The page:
Healthcare organizations are starting see that technology will not only change how they update medical records and communicate with patients, but will soon transform the very way they provide care. As this shift comes, smart healthcare organizations will increasingly include technology executives in all strategic business decisions. Technology is no longer an enablement and back-office function – it's an essential tool in both care delivery and patient support.
Recently, athenaInsight spoke with four technology executives about the ways their roles are changing and how that benefits patients and healthcare organizations alike. Here are edited excerpts from these conversations; tweet your responses @athena_Insight.
On the pace of change
Robert VanTuyl, chief innovation officer at Easterseals Bay Area: Technology will disrupt any industry that is slow to adopt technology as a strategic tool. The pace of innovation, the pace of change, driven by cheaper, more agile and available technology, is just speeding up. It is something I see across many, many industries. Healthcare is one of the last big industries that has not yet caught up to the pace of innovation and change that other industries are experiencing.
Paul Shenenberger, chief information security officer at Privia Health: Healthcare seems to lag behind other industries in understanding how technology is going to transform not just the experience within the business, but also the delivery of care. But I think those seismic changes in the industry have started to happen as we all begin to realize how to utilize this massive investment being made in electronic health records, in data warehouses, and applications. We're starting to realize that [new technologies] have the power to truly change physicians' lives and the lives of patients.
On including technology leaders at the table when strategic decisions are made
Shenenberger: Bringing technology experts to the table can really foster innovation within the organization. Technology is no longer an option; it is the driver of every business in the world. And when you look at the top market-cap companies, every single one of them is a technology company. Technology is not an afterthought; it is the business. It's critical that we make sure CTOs and CIOs are part of designing workflows with an understanding of the capabilities of technology – and equally, an understanding of its limitations.
David Chou, vice president and principal analyst at Constellation Research: I've been involved in a lot of turnarounds, often of financially distressed organizations, and it was critical for me to understand the business impact, the workflows, the P&L [profit and loss]. You've never seen a CIO work so hard with a CFO to maximize collections and redesign back-office processes. But that's what a CIO needs to do to be successful as a business leader rather than just a technology leader.
Otherwise, they could just hire an IT manager. You don't need a pure technologist – technology is becoming a commodity. What you do need is someone who can be the glue for the organization, put the pieces together and figure out how to use technology to be a competitive driver.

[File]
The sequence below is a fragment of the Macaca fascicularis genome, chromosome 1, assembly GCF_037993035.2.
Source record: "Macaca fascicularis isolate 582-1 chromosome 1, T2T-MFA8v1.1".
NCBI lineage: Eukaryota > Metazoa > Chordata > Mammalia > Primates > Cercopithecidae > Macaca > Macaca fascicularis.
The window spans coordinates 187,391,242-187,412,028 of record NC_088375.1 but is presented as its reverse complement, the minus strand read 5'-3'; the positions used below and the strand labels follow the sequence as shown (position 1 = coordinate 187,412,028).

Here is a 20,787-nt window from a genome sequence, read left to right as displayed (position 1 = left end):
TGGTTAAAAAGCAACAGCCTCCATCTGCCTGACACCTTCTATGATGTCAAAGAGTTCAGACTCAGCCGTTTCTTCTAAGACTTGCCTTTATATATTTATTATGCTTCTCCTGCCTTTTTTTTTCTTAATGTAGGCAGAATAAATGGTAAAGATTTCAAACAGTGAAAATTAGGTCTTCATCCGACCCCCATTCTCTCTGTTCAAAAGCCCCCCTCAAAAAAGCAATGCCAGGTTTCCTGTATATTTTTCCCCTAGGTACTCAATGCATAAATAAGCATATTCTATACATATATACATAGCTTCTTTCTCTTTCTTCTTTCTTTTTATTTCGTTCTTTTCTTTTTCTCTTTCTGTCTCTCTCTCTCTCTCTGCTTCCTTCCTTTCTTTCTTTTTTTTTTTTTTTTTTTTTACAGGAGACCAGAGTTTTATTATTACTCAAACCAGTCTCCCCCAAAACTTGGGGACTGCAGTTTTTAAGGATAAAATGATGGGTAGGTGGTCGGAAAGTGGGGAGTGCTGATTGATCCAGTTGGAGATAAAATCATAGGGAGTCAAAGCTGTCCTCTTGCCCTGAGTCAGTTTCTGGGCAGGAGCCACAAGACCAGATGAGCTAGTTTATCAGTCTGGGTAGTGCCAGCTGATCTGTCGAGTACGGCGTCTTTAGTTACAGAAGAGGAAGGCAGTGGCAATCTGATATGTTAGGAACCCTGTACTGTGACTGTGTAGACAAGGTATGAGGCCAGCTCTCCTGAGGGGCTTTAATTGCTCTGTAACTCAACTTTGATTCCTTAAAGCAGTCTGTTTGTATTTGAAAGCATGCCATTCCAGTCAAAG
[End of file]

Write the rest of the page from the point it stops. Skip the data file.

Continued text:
VanTuyl: Why would you not take a CIO-CTO level of expertise into your strategic planning? We have seen the benefits of this approach. Just five or six years ago, Easterseals Bay Area was a small nonprofit with about $12 million in revenue from donations. Now, we're about $300 million in revenue, serving thousands and thousands more clients – that's year-over-year growth you don't typically see in the nonprofit world.
Without the technology capabilities we built, without the cloud-based infrastructure and agile framework, that would have been impossible. Having a CEO, leadership, and board who see technology as a key driver and input into decisions has allowed us to grow and flourish the way we have. And it's positioned us to consider new business models that weren't possible before.
Chou: If you have a CEO or leader that really gets it, you can pull off some great success. Because at the end of the day, every company is a data company, every company is a technology company – no matter what industry you're in. So if you operate with that mindset, it's really helpful in terms of driving efficiency and being able to maximize the investment you make.
Shenenberger: It's all about the work. And it's important to understand that the workflow is now heavily influenced by the utilization of technology. It drives the organization in so many ways.
On where IT should sit in the organization
Chou: The question to ask is, How many CIOs report to the CEO? Because those are the ones who are always at the table. I don't think that's always the case. A lot of folks still view the CIO and technology as a back-office function rather than a competitive advantage.
Shenenberger: Where the chief of IT role sits in the organization is critically important. You don't want to bury IT too far down into the organization and prevent it from being successful. It should be at the executive level of the organization if it is going to be responsible for driving strategy. And you need to make sure your IT governance structure is set up with both technical and non-technical individuals – business leaders, clinical leaders, IT leaders — constantly bridging that gap until everyone's bought in.
On partnering with other teams and stakeholders